As You Like It | Performing Arts Review | Chicago Reader
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As You Like It, Festival Theatre. "We who are true lovers run into strange capers," declares the mischievous Touchstone--and four pairs of lovers pursuing one another through the English countryside all but guarantee odd adventures. Director Jack Hickey minimizes the lugubrious circumstances behind a quartet of nobles suddenly forced to fraternize with farmers, instead having fun with the confusion when the two cultures meet.

This Festival Theatre production relies on our imagination to augment a bare stage and contemporary casual costumes. These choices may be partly the result of budgetary concerns, but there's nothing untoward in returning to the spareness of Elizabethan stagecraft. The exuberant cast, assisted by Jordan Keller's pop-oriented score, keeps the show animated and the text coherent. Roxanne Fay projects a wholesome preppiness as Rosalind, while Steve Dunne infuses Touchstone's well-worn japes with fresh humor and delivers them with impeccable timing.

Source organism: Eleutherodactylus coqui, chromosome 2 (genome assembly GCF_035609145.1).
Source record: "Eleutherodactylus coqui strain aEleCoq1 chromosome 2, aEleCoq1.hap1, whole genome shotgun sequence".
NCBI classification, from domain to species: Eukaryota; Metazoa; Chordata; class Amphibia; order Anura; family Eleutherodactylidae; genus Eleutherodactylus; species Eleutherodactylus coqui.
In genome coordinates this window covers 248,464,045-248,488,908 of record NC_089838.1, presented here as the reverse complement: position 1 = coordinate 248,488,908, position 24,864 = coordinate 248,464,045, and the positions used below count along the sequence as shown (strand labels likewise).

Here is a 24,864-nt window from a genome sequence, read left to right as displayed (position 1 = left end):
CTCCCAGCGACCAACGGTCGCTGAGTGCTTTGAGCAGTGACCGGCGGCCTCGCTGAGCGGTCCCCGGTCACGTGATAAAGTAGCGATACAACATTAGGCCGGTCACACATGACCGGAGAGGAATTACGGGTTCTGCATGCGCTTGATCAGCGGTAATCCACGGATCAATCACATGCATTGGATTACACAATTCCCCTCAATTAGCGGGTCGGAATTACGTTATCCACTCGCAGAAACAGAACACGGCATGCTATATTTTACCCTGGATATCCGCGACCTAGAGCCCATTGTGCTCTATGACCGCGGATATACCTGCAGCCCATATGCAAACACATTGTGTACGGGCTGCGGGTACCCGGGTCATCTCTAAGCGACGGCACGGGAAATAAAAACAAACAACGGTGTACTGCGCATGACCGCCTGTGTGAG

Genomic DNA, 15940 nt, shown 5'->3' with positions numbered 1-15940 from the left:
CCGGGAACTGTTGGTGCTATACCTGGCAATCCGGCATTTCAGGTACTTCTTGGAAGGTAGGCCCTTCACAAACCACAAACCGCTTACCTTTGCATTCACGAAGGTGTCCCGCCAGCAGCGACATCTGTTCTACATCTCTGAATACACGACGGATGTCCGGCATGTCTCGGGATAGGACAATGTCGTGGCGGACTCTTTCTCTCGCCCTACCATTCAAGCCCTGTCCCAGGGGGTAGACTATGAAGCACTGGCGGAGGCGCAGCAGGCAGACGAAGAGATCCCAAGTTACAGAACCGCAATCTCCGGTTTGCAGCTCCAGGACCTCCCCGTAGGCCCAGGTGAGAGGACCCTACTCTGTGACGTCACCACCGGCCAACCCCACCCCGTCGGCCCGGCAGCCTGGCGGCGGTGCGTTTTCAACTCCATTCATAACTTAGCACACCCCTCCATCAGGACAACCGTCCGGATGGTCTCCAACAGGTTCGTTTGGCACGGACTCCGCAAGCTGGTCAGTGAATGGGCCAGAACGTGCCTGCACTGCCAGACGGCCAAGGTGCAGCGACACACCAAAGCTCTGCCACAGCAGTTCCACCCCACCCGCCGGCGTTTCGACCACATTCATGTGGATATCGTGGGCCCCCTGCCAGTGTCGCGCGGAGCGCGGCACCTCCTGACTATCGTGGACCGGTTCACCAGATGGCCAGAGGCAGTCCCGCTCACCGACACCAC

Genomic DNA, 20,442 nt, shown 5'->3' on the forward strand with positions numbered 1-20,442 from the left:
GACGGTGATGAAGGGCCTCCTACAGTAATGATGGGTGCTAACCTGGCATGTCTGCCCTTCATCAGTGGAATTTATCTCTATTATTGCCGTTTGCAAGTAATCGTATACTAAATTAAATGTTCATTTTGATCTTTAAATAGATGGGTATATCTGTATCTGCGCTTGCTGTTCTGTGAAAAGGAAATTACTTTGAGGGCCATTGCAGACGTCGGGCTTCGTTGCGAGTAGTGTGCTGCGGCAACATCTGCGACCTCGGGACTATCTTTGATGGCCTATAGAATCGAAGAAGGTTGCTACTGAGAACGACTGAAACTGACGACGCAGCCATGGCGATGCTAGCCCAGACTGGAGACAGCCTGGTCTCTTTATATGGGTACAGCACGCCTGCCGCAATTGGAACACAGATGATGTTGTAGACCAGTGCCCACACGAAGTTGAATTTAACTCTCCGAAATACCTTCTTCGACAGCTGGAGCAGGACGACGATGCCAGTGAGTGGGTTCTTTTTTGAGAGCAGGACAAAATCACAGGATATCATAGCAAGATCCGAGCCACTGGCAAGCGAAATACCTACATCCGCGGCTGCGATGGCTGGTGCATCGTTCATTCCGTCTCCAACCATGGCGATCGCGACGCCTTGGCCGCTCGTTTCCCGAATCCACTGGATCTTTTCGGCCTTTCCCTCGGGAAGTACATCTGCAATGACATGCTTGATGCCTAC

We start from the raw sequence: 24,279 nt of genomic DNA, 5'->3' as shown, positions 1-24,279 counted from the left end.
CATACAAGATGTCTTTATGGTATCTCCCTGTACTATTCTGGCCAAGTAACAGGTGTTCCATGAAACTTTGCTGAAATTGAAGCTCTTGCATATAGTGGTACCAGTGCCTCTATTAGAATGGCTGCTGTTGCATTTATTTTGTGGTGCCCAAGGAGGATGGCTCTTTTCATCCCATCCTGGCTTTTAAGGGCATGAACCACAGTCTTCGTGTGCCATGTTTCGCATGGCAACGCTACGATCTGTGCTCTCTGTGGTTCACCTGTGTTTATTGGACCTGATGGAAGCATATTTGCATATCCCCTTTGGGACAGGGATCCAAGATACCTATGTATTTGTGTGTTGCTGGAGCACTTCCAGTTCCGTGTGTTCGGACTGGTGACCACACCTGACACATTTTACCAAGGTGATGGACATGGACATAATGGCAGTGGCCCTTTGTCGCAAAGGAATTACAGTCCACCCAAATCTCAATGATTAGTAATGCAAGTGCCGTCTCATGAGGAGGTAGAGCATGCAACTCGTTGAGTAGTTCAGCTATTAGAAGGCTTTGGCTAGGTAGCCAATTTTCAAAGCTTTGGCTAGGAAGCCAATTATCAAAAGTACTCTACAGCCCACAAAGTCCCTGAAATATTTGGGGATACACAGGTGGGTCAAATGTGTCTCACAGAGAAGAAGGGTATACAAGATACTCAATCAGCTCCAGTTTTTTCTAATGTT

But what lingers in our minds is Scott Lynch-Giddings as the cynical Jaques. This production reveals the source of his wry humor and gloomy outlook in a deft turn, when Rosalind notes the "dog tags" identifying him as a war veteran. "To have seen much, and to have nothing, is to have rich eyes and poor hands," she remarks. "Yes, I have gained my Experience," he replies.

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